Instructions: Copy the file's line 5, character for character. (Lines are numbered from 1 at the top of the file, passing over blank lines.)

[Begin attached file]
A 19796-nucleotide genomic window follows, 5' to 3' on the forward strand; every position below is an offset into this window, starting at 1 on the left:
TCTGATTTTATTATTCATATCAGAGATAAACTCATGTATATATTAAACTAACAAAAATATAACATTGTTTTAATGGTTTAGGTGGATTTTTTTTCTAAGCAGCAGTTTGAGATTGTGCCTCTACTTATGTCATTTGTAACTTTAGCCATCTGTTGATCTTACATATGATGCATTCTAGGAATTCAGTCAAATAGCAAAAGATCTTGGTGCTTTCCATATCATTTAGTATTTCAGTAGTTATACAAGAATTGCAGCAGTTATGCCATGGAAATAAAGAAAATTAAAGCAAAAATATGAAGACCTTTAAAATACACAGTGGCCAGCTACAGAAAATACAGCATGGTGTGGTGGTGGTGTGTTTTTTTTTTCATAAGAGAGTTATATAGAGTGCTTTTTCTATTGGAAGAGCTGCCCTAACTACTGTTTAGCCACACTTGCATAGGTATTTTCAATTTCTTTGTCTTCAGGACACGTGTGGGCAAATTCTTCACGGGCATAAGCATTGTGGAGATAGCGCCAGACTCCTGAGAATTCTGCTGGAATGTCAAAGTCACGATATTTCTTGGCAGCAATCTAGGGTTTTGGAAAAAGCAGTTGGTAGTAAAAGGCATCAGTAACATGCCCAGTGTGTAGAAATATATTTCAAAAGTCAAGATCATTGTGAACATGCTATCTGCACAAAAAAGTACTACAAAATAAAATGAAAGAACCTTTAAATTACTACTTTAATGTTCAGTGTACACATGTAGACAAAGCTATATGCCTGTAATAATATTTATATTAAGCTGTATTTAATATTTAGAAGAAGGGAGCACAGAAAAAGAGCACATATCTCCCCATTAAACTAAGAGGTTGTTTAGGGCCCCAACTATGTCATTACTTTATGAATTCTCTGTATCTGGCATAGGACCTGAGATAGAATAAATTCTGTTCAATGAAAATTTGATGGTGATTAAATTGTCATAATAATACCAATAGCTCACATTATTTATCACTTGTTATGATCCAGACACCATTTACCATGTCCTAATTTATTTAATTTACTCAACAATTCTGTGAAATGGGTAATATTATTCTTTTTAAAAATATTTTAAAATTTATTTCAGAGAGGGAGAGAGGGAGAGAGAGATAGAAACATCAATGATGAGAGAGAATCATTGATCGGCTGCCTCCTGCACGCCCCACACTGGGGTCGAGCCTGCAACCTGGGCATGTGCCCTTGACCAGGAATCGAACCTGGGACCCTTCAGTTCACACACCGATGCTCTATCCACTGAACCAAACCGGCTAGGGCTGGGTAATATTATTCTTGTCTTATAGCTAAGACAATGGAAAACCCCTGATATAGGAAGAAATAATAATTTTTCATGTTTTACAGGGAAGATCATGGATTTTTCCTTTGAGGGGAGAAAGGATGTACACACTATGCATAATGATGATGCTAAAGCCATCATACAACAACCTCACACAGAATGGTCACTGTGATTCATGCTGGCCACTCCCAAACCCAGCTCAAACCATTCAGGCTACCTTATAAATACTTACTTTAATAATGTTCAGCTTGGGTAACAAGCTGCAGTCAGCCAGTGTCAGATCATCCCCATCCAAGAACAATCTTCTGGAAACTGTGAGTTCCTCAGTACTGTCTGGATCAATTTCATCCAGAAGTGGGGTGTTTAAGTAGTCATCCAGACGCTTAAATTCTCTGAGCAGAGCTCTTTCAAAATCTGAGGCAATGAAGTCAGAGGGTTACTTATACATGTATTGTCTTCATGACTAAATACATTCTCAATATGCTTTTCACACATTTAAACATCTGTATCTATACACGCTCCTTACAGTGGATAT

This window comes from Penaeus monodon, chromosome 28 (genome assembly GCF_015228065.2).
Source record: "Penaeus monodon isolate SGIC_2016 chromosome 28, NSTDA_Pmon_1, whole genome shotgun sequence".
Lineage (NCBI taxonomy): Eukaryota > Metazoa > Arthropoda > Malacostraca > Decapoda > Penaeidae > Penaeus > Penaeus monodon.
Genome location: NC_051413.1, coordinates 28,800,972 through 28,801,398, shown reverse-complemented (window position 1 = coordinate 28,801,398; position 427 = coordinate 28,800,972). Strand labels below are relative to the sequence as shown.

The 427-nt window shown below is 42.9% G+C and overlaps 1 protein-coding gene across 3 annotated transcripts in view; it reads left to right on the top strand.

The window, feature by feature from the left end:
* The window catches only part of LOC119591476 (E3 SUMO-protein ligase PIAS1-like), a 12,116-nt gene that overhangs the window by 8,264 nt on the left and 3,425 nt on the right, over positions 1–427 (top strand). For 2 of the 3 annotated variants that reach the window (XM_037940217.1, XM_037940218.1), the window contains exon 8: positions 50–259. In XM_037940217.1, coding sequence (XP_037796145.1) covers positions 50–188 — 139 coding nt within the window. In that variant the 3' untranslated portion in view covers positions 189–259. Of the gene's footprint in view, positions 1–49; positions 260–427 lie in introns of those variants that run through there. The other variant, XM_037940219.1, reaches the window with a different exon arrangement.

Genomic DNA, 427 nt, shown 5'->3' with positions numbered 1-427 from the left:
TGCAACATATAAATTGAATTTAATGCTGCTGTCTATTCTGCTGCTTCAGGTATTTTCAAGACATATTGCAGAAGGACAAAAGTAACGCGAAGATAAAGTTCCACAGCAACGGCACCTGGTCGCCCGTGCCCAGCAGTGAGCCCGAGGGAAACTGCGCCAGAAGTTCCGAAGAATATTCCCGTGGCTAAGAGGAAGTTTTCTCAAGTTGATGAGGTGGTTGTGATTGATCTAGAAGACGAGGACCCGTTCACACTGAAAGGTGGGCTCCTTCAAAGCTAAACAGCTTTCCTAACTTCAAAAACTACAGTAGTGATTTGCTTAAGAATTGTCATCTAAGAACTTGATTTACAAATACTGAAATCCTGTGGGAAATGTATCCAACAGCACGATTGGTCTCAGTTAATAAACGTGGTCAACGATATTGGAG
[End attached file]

Lineage (NCBI taxonomy): Eukaryota > Metazoa > Arthropoda > Malacostraca > Decapoda > Penaeidae > Penaeus > Penaeus monodon.